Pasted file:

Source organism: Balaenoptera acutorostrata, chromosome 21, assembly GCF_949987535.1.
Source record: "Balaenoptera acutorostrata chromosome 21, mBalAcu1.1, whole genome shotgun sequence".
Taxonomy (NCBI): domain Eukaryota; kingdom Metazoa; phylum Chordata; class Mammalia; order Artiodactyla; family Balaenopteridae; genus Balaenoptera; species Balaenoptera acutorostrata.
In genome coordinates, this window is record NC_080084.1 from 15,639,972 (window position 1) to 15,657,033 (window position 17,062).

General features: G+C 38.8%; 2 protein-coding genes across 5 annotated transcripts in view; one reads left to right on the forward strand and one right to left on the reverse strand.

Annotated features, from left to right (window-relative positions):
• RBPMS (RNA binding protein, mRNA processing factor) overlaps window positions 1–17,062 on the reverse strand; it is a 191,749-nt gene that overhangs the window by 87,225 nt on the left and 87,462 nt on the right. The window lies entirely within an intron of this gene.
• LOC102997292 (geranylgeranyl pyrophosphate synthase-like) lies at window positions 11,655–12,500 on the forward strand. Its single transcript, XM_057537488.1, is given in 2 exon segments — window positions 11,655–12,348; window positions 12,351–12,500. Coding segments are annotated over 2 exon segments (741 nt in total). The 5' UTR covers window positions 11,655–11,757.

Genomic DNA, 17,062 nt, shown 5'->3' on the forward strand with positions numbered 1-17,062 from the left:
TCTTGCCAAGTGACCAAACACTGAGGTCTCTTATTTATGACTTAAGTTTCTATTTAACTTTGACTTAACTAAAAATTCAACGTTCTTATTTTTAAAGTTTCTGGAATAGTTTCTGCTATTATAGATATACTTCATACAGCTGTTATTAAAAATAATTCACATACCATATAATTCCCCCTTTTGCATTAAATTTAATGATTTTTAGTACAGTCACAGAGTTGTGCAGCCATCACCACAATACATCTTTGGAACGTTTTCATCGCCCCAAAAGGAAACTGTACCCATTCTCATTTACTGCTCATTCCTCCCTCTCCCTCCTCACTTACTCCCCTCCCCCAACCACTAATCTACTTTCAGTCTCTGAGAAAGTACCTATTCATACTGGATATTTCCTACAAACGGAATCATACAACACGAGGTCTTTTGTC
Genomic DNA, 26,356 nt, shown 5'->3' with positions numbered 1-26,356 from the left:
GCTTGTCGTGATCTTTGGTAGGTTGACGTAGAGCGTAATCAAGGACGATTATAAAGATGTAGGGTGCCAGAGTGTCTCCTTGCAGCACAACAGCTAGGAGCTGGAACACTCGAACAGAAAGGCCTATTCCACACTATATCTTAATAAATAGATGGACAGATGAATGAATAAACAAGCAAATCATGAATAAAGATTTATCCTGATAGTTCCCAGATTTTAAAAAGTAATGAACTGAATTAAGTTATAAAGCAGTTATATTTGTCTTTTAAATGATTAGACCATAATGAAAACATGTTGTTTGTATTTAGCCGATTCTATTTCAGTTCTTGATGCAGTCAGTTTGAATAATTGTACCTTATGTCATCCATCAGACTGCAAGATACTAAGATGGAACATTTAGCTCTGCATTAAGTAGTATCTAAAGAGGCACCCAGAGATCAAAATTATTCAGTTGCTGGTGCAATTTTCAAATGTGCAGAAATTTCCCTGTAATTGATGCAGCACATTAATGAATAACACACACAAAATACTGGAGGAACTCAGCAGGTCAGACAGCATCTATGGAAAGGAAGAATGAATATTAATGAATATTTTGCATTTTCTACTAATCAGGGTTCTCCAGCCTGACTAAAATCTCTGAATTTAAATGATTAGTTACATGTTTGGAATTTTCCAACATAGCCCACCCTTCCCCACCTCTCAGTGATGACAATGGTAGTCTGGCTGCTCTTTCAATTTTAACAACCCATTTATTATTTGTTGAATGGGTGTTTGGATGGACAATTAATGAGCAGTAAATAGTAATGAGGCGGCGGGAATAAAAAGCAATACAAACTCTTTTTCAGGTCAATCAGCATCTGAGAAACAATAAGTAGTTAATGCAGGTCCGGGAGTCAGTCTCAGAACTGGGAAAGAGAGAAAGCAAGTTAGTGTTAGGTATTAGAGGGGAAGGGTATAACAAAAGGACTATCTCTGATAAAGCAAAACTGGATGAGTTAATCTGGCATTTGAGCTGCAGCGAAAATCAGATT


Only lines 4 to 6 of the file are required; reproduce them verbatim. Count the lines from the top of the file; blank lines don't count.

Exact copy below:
In genome coordinates, this window is record NC_080084.1 from 15,639,972 (window position 1) to 15,657,033 (window position 17,062).

General features: G+C 38.8%; 2 protein-coding genes across 5 annotated transcripts in view; one reads left to right on the forward strand and one right to left on the reverse strand.

Annotated features, from left to right (window-relative positions):